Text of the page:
In this way your brother or mother has control over possible cash withdrawals in the future.

What is the legal position?

Katie Spooner, partner at Winckworth Sherwood, replies: It really depends on who has control over the bank accounts of the children.

Katie Spooner: It's worth your brother checking his financial order for the divorce

Katie Spooner: It's worth your brother checking his financial order for the divorce

Katie Spooner: It's worth your brother checking his financial order for the divorce

What was the agreement with the bank about when and how money could be withdrawn?

Did it require the permission of two family members – like your brother who also seems to receive statements for the accounts – or can the mother unilaterally withdraw money?

It is worthwhile to speak with the bank in order to check in the first instance the conditions and arrangements for the account to check whether there is an infringement.

Check whether the money was withdrawn without the proper permission or authorization as specified in the bank's terms and conditions for the accounts.

However, if the mother was able to unilaterally withdraw the money from the child account, there is likely to be no recourse unless there is something in your brother's divorce agreement that recorded how to use the children's accounts and funds.

Was there a specific agreement between your brother and his ex about the bank accounts of the children? It is worth checking your brother's financial order.

If there has been a violation of an agreement or court order, your brother should speak to a lawyer and the possible sources available to him to solve the problem.

In the circumstances, it would be wise for your brother and your mother to set up a separate account to deposit money for the children they have control over.

In this way they are only responsible for the bank accounts and the child money.

They can deposit and withdraw money for the children, where necessary, without any reference to or interference from the children's mother.

What about the premium bonds?

A spokesperson for NS & I said: When a grandparent buys Premium Bonds for a child, the grandparent receives confirmation of the investment, but the Bonds can only be managed by a responsible parent or guardian, which must be stated on the application form.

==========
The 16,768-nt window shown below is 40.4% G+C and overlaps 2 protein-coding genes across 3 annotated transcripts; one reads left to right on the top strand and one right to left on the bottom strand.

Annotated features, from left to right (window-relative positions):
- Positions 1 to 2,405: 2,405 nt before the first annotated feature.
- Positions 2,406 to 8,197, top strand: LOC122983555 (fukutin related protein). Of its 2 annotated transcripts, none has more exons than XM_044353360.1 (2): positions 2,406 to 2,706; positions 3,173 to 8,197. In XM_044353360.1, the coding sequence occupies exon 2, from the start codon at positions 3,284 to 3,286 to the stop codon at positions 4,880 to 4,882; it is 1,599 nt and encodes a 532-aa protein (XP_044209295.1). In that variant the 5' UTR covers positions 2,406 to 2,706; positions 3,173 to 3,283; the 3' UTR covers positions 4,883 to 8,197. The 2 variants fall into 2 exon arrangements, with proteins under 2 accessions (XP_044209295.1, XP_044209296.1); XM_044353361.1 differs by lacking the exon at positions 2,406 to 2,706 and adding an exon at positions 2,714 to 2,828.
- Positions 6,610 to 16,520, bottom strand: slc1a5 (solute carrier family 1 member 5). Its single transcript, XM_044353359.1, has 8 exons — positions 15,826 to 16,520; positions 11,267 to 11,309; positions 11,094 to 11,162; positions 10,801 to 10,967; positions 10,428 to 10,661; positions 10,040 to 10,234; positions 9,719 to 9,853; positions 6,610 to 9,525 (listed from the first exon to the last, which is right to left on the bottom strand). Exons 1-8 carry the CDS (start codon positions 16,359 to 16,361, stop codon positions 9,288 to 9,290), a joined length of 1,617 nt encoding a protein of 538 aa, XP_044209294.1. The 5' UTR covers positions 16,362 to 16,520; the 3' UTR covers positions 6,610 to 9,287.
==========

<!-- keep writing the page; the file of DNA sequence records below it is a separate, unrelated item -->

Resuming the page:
We send all paperwork, any won prizes and payment for silver-plated premium payments to the parent or guardian.

STEVE WEBB REPLIES YOUR PENSION ISSUES




Only the parent or guardian mentioned can take action on the Bonds, such as the redemption of Premium Bonds.

After the investment, NS & I communicates with the nominated parent or guardian until the child reaches the age of 16, when they subsequently become responsible for the management of the account.

The grandparent who bought the bonds for the child can not change the responsible parent after the account has been set up because it has no control over the management of the Bonds.

The current responsible parent should authorize the change to a new responsible parent.

It is not entirely impossible for a grandparent to change their minds, but they only have 14 days after the purchase has been confirmed to do so – that is the cancellation period.

After this period, the sale is complete and the authority has been transferred to the nominated person.

Only one parent or guardian can be named per application, but the grandparent can give a new responsible parent or guardian a name when buying Bonds for a child they previously bought.

This applies to both online and post transactions

Every purchase made by the grandparent is treated as a new transaction.

The parent or guardian mentioned on each application has separate holder numbers and can only manage the Bonds in their name.

Please note that a child can not invest more than £ 50,000 in total in all responsible persons.

All these bonds will be in the child's name when they reach the age of 16, no matter how many responsible persons there were.